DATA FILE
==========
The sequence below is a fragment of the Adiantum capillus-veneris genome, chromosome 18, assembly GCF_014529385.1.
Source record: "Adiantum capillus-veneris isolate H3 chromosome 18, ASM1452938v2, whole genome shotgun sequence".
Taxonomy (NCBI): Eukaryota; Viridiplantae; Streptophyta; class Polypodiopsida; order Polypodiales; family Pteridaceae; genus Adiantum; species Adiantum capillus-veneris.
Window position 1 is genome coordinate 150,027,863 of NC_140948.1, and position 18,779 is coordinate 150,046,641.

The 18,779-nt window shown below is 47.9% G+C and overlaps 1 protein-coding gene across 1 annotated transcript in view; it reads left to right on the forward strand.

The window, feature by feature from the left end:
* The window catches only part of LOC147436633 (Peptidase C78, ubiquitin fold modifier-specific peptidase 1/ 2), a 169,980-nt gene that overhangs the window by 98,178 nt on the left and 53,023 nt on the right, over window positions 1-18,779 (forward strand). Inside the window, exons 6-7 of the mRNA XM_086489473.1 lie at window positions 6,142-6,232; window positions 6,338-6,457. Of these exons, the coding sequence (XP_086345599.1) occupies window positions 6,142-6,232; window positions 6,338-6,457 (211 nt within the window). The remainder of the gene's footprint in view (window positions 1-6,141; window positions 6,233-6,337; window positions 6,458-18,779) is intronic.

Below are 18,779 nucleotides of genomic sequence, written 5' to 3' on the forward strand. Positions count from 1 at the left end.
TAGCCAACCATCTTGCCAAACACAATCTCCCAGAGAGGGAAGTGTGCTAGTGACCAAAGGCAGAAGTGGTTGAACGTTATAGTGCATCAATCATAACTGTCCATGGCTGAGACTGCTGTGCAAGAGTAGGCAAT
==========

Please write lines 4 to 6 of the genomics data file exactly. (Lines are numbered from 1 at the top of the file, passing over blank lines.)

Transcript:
Window position 1 is genome coordinate 150,027,863 of NC_140948.1, and position 18,779 is coordinate 150,046,641.

The 18,779-nt window shown below is 47.9% G+C and overlaps 1 protein-coding gene across 1 annotated transcript in view; it reads left to right on the forward strand.

The window, feature by feature from the left end: